What happened last year … and the year before … and two years before that … should have no profound effect on what happens this year.

But as coach Mike Yeo volunteered after the Wild blew a three-goal, third-period lead Saturday to lose 4-3 in overtime to the Dallas Stars, "same story. Here we are again."

Coincidence or not, the Wild has always fallen apart this time of year under Yeo. The coach, worried it's happening again after the Wild spoiled its once 10-3-2 record with a 1-4-2 run to close November, admitted the Wild has yet to diagnose the reason it keeps happening.

That might be a somber notion for fans to digest.

The winter free fall happened Yeo's first season in 2011-12, in 2013-14 and again in 2014-15. Perhaps the only reason it didn't happen in 2012-13 is the 2012 portion of that season was wiped out because of the four-month lockout.

"It seems every year we're talking where it's going," said defenseman Ryan Suter, who wasn't part of the 2011-12 tumble. "We start out hot, and we start to slip and then we figure it out. Hopefully — well, not hopefully, we have to figure it out soon because you're not going to be able to do what we did last year."

After Wednesday's loss to Vancouver, Yeo said, "I want to see us show the attitude that we're not going to be satisfied being a team that stumbles … our way into the playoffs."

After Friday's loss to Winnipeg, Yeo noted how the analytics (the Wild's puck possession stats, the fact it has routinely been outshot and outchanced) warned a skid would come if things didn't change. He said the Wild's early-season success was "misleading," that "this has gone on all year," and, "if we want to be a good team, there's a way that we have to play."

Some solutions

After Saturday's loss to Dallas, Yeo repeated something he has subtly hinted at a lot lately: The Wild's buy-in factor is missing.

"How do we stop [this]? You win hockey games. You make plays for 60 minutes that win hockey games," Yeo said. "[The Stars] were more determined to play their game than we were. It was more important and they stayed with it, so credit for them. Great job. That's why they're in first place, that's why we're not.

"The teams at the end of the year, they're not the most talented teams, they're the teams that play their game and buy in and do the things the right way night after night after night regardless of who you're playing against, where you're playing, what the circumstances are, and for whatever reason, we get to this time of the year, and whether we think we're good enough, I don't know.

"I'm not sure why, and we haven't been able to get to the bottom of it. But we'll see. We're either going to decide if we're going to be a good team or a decent team. I think we're all a little bit tired of being a decent team, but the only way to do that is to be better in our team game than the other team."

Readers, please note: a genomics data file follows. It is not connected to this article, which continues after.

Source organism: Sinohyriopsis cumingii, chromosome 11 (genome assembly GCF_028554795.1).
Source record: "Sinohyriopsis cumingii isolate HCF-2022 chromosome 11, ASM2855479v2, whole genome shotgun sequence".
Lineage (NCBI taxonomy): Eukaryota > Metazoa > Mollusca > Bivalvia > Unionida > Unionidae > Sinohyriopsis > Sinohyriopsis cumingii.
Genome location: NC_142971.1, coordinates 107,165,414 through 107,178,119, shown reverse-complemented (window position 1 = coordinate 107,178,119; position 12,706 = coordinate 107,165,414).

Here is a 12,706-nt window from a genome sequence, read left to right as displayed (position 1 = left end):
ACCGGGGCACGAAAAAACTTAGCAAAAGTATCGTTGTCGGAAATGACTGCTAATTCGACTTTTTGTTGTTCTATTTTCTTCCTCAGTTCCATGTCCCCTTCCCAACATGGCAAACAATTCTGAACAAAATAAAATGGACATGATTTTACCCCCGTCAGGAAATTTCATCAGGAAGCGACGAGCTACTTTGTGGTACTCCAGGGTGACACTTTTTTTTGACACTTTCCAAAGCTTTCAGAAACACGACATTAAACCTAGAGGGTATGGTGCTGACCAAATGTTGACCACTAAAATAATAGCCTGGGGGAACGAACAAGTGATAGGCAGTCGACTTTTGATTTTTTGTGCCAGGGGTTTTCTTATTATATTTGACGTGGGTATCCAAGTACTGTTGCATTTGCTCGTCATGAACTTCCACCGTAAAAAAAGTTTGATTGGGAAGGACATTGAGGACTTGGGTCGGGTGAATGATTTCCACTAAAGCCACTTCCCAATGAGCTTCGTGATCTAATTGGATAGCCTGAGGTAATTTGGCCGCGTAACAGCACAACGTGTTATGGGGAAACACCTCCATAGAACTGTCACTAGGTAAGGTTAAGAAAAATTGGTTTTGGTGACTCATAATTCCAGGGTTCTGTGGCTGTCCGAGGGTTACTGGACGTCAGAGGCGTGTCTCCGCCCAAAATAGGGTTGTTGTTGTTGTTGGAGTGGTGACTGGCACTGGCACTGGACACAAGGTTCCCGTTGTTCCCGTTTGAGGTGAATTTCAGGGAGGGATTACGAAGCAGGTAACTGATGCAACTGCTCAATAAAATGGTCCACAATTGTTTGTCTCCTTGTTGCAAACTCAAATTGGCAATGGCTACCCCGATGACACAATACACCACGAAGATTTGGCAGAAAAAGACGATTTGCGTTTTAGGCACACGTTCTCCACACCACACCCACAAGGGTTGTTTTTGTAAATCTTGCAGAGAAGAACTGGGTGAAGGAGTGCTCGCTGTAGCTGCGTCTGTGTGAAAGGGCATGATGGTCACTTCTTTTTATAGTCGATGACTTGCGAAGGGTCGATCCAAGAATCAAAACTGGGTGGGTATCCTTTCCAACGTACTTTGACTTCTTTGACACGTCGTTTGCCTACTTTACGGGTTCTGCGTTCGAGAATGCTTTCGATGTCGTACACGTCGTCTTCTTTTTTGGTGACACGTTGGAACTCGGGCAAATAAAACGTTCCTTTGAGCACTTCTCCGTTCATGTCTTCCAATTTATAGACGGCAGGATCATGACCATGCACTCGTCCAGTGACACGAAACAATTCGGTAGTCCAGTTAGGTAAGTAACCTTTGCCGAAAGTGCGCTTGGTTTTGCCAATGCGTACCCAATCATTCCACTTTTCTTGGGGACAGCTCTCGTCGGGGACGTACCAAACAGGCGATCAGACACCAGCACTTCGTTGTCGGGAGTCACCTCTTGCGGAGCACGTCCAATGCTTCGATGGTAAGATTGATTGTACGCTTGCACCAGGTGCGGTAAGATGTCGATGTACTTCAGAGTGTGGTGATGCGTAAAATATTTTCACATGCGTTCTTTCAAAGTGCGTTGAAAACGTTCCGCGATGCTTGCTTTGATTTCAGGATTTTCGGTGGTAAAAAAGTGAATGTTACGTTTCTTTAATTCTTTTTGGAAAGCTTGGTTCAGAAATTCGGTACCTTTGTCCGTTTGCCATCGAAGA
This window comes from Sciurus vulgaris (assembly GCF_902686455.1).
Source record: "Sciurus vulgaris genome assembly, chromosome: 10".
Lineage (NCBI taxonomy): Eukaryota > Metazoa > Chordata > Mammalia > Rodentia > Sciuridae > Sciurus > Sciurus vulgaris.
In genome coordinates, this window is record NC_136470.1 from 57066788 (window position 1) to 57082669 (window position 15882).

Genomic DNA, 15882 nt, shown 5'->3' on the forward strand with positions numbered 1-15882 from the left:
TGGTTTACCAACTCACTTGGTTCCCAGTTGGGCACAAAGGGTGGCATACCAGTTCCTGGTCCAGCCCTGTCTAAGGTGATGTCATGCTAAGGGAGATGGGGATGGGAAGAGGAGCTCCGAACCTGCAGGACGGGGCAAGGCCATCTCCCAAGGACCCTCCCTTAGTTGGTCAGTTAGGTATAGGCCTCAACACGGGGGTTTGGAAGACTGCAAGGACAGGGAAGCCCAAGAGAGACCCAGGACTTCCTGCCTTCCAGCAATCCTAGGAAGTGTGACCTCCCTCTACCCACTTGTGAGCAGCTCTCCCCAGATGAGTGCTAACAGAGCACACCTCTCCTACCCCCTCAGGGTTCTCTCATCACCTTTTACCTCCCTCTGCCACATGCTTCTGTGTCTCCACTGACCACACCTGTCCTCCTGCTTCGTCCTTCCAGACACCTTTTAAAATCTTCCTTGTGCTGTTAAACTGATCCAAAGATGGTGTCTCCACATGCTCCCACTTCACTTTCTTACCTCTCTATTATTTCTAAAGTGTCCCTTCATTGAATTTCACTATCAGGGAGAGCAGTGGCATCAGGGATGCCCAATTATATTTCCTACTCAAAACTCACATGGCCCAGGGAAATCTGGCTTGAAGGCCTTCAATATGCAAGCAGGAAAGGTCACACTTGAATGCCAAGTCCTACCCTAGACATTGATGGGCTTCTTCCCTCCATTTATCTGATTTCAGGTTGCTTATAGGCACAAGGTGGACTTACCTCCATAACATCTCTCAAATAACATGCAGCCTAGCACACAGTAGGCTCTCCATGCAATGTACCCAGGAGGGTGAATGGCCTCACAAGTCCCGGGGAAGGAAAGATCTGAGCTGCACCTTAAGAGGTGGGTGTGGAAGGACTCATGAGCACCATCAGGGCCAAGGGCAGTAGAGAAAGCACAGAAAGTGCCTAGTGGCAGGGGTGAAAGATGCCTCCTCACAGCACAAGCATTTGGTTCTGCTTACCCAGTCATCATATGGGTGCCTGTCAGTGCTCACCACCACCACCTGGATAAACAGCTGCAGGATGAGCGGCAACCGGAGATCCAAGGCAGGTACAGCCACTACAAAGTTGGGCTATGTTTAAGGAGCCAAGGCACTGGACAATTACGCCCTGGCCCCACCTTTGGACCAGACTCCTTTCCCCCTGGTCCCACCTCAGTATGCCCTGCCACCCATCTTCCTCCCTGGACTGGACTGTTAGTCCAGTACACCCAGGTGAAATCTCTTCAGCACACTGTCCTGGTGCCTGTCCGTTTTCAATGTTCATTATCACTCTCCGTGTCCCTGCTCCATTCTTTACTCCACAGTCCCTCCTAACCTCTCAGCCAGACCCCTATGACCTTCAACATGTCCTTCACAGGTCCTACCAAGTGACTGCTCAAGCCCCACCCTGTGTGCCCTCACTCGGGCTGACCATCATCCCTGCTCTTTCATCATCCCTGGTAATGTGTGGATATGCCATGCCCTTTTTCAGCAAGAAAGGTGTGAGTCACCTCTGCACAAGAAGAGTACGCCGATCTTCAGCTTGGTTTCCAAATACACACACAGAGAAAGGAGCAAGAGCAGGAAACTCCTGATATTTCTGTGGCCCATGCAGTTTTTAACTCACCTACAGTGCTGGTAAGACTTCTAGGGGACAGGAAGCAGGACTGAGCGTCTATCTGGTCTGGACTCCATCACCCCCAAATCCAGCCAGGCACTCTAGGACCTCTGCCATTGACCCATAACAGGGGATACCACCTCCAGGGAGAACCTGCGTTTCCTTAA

If Yeo seems exasperated, he is. More than a quarter of the way through the season, the Wild hasn't come close to being the tight, defensively structured team opponents grew accustomed to seeing the past few years.

The Wild ranks 21st in the NHL at 2.77 goals allowed per game, has given up the 14th-most shots per game (29.5) and has the 29th-ranked penalty kill (74.5 percent).

Goalie issue

Devan Dubnyk, third in the NHL with 1,177 minutes, has been inconsistent. On Nov. 12, he led the NHL with 10 wins. He has won one of six starts since, allowing 17 goals. His .909 save percentage ranks 45th in the NHL, 29th among goalies with at least 600 minutes. His 2.55 goals-against average ranks 39th, 26th among goalies with at least 600 minutes. Last year's Masterton Trophy winner and Vezina Trophy finalist, Dubnyk has given up 50 goals in 20 appearances after allowing 68 in 39 starts last season for the Wild.

The Wild's locker room emptied fast after Saturday's meltdown.

"There's not much you can say," veteran Thomas Vanek said. "Most of the guys have been around and know that's not good enough, not acceptable."

It's gut-check time. The Wild doesn't have superstars like Dallas' Jamie Benn and Tyler Seguin or a pure scorer like Tuesday's opponent, Chicago's Patrick Kane, who is riding a 19-game point streak and leads the league in scoring.

If the Wild doesn't play the "team game" Yeo is pleading for, it could be another long December.

"Let's see what we're made of, see what kind of character we have in here," Suter said. "We were going so well at home, and that's not the way you want to play the last three. We have to pick it up and see what we're made of."

Schroeder on waivers

The Wild placed Jordan Schroeder on waivers Sunday. He'll be assigned to Iowa on Monday if he clears. He scored one goal and had 11 shots in 11 games.